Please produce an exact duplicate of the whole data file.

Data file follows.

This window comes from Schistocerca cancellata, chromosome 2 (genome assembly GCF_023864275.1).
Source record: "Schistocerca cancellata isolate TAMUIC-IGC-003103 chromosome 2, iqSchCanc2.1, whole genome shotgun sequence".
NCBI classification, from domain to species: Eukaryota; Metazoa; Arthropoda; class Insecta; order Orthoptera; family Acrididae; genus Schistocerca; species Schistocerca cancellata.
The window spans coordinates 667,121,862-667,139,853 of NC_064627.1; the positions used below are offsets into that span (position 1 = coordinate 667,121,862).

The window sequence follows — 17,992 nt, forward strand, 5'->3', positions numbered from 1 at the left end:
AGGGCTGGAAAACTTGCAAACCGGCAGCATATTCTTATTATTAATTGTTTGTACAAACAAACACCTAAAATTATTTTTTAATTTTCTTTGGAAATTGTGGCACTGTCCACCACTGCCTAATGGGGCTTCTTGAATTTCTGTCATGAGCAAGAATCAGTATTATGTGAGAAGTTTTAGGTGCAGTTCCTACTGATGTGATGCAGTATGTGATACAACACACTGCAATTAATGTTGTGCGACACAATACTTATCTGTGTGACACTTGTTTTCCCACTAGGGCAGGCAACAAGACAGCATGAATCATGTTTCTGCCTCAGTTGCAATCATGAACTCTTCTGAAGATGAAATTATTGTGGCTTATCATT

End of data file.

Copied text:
This window comes from Schistocerca cancellata, chromosome 2 (genome assembly GCF_023864275.1).
Source record: "Schistocerca cancellata isolate TAMUIC-IGC-003103 chromosome 2, iqSchCanc2.1, whole genome shotgun sequence".
NCBI classification, from domain to species: Eukaryota; Metazoa; Arthropoda; class Insecta; order Orthoptera; family Acrididae; genus Schistocerca; species Schistocerca cancellata.
The window spans coordinates 667,121,862-667,139,853 of NC_064627.1; the positions used below are offsets into that span (position 1 = coordinate 667,121,862).

The window sequence follows — 17,992 nt, forward strand, 5'->3', positions numbered from 1 at the left end:
AGGGCTGGAAAACTTGCAAACCGGCAGCATATTCTTATTATTAATTGTTTGTACAAACAAACACCTAAAATTATTTTTTAATTTTCTTTGGAAATTGTGGCACTGTCCACCACTGCCTAATGGGGCTTCTTGAATTTCTGTCATGAGCAAGAATCAGTATTATGTGAGAAGTTTTAGGTGCAGTTCCTACTGATGTGATGCAGTATGTGATACAACACACTGCAATTAATGTTGTGCGACACAATACTTATCTGTGTGACACTTGTTTTCCCACTAGGGCAGGCAACAAGACAGCATGAATCATGTTTCTGCCTCAGTTGCAATCATGAACTCTTCTGAAGATGAAATTATTGTGGCTTATCATT